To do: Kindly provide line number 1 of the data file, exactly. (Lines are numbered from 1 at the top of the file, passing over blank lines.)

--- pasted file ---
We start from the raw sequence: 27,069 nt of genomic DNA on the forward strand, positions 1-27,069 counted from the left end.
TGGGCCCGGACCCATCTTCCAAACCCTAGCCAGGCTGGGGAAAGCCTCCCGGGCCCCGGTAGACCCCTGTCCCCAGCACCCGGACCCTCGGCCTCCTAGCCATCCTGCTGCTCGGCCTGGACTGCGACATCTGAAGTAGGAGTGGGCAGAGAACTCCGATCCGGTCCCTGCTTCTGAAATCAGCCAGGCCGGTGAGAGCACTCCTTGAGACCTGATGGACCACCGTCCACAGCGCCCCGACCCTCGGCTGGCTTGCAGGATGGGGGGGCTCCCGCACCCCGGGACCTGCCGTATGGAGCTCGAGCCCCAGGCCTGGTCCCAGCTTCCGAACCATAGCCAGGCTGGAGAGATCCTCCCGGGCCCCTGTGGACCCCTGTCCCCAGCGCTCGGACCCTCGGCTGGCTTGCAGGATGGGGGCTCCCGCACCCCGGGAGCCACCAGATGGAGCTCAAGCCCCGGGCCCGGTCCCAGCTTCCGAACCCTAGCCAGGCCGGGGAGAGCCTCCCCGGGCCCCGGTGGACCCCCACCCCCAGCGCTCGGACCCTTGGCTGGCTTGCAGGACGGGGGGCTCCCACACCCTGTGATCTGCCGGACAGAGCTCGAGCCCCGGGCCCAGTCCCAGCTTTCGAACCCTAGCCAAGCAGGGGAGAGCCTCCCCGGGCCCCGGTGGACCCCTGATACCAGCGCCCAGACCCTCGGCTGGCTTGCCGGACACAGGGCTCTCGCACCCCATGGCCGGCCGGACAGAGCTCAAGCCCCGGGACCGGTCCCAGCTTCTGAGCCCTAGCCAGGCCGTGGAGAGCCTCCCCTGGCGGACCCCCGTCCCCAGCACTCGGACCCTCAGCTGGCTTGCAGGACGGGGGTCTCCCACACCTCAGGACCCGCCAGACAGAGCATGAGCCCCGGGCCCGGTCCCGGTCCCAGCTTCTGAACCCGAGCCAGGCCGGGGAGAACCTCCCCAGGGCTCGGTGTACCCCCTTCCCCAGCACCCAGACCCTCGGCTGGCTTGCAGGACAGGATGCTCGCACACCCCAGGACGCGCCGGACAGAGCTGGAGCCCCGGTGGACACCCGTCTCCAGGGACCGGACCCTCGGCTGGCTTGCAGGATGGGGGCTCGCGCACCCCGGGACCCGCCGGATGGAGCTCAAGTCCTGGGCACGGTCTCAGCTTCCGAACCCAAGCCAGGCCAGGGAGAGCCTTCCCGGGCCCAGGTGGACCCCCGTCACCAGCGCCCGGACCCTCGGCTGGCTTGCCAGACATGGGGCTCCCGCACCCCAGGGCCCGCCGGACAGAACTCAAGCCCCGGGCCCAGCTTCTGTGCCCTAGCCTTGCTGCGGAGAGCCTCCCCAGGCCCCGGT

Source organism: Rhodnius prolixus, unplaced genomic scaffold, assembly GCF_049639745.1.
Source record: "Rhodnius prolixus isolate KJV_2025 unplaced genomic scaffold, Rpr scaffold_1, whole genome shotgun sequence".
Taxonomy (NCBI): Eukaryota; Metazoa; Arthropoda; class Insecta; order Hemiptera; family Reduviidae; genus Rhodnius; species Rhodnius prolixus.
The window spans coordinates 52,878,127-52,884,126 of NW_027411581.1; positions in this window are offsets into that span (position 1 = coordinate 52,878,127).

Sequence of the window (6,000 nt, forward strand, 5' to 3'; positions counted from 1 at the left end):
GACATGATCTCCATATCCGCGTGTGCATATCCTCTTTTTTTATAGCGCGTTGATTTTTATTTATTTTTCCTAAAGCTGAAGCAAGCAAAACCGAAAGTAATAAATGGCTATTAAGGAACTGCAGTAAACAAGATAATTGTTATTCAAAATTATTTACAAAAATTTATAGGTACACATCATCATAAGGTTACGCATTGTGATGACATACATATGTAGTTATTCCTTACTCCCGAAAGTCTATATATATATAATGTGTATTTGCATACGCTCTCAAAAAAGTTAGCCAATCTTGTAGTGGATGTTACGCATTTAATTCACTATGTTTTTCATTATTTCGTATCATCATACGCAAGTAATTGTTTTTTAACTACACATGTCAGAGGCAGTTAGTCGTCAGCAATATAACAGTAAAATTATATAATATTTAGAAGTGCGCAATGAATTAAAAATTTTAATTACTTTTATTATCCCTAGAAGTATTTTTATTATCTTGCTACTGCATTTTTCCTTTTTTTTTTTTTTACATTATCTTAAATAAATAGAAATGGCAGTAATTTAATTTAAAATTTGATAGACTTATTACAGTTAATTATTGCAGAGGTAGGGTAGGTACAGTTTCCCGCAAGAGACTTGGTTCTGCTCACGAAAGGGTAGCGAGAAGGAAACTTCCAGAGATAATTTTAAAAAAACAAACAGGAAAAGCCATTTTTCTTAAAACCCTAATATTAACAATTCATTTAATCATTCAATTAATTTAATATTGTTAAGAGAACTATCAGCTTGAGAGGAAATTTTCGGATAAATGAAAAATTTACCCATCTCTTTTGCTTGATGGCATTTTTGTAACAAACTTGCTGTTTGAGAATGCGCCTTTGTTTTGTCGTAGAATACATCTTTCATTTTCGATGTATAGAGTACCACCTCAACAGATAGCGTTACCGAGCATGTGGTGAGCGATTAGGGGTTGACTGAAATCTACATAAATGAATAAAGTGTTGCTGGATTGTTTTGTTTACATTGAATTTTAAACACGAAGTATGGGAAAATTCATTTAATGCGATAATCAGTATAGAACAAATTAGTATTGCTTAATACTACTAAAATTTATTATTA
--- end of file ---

We start from the raw sequence: 27,069 nt of genomic DNA on the forward strand, positions 1-27,069 counted from the left end.